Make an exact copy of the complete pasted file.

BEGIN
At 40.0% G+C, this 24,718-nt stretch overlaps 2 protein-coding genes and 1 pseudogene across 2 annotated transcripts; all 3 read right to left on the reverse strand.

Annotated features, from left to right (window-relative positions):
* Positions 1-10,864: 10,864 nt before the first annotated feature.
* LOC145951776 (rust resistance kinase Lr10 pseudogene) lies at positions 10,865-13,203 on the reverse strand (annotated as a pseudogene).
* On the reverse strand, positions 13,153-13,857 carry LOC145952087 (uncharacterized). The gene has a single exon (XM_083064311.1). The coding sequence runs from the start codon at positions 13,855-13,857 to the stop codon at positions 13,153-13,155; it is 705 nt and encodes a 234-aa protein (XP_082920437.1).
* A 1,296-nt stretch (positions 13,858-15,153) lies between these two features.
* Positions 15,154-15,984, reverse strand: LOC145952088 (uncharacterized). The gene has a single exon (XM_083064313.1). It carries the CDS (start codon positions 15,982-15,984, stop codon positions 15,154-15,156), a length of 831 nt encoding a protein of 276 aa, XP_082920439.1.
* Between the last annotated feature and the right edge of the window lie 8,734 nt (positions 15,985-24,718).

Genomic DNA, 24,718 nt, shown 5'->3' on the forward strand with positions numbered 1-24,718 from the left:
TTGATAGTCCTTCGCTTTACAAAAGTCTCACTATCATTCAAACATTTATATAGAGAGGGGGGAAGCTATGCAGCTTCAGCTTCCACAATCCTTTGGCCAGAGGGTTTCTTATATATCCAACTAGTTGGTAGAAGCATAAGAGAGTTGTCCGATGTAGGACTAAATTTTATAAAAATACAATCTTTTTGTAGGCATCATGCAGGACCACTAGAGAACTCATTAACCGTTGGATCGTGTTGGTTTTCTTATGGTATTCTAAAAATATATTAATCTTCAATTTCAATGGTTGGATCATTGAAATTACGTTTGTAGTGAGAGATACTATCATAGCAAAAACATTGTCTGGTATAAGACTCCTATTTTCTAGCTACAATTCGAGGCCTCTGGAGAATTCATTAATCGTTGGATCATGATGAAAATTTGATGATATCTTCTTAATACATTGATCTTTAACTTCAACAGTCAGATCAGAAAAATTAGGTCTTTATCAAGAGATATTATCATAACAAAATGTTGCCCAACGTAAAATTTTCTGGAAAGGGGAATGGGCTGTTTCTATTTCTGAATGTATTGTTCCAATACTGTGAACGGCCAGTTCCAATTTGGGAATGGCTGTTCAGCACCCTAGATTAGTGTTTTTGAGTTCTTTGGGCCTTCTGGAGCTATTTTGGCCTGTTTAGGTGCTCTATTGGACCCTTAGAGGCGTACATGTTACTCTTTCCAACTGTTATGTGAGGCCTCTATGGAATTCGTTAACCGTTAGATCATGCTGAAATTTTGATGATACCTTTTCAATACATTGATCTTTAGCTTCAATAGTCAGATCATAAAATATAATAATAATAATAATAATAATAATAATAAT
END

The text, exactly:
At 40.0% G+C, this 24,718-nt stretch overlaps 2 protein-coding genes and 1 pseudogene across 2 annotated transcripts; all 3 read right to left on the reverse strand.

Annotated features, from left to right (window-relative positions):
* Positions 1-10,864: 10,864 nt before the first annotated feature.
* LOC145951776 (rust resistance kinase Lr10 pseudogene) lies at positions 10,865-13,203 on the reverse strand (annotated as a pseudogene).
* On the reverse strand, positions 13,153-13,857 carry LOC145952087 (uncharacterized). The gene has a single exon (XM_083064311.1). The coding sequence runs from the start codon at positions 13,855-13,857 to the stop codon at positions 13,153-13,155; it is 705 nt and encodes a 234-aa protein (XP_082920437.1).
* A 1,296-nt stretch (positions 13,858-15,153) lies between these two features.
* Positions 15,154-15,984, reverse strand: LOC145952088 (uncharacterized). The gene has a single exon (XM_083064313.1). It carries the CDS (start codon positions 15,982-15,984, stop codon positions 15,154-15,156), a length of 831 nt encoding a protein of 276 aa, XP_082920439.1.
* Between the last annotated feature and the right edge of the window lie 8,734 nt (positions 15,985-24,718).

Genomic DNA, 24,718 nt, shown 5'->3' on the forward strand with positions numbered 1-24,718 from the left:
TTGATAGTCCTTCGCTTTACAAAAGTCTCACTATCATTCAAACATTTATATAGAGAGGGGGGAAGCTATGCAGCTTCAGCTTCCACAATCCTTTGGCCAGAGGGTTTCTTATATATCCAACTAGTTGGTAGAAGCATAAGAGAGTTGTCCGATGTAGGACTAAATTTTATAAAAATACAATCTTTTTGTAGGCATCATGCAGGACCACTAGAGAACTCATTAACCGTTGGATCGTGTTGGTTTTCTTATGGTATTCTAAAAATATATTAATCTTCAATTTCAATGGTTGGATCATTGAAATTACGTTTGTAGTGAGAGATACTATCATAGCAAAAACATTGTCTGGTATAAGACTCCTATTTTCTAGCTACAATTCGAGGCCTCTGGAGAATTCATTAATCGTTGGATCATGATGAAAATTTGATGATATCTTCTTAATACATTGATCTTTAACTTCAACAGTCAGATCAGAAAAATTAGGTCTTTATCAAGAGATATTATCATAACAAAATGTTGCCCAACGTAAAATTTTCTGGAAAGGGGAATGGGCTGTTTCTATTTCTGAATGTATTGTTCCAATACTGTGAACGGCCAGTTCCAATTTGGGAATGGCTGTTCAGCACCCTAGATTAGTGTTTTTGAGTTCTTTGGGCCTTCTGGAGCTATTTTGGCCTGTTTAGGTGCTCTATTGGACCCTTAGAGGCGTACATGTTACTCTTTCCAACTGTTATGTGAGGCCTCTATGGAATTCGTTAACCGTTAGATCATGCTGAAATTTTGATGATACCTTTTCAATACATTGATCTTTAGCTTCAATAGTCAGATCATAAAATATAATAATAATAATAATAATAATAATAATAAT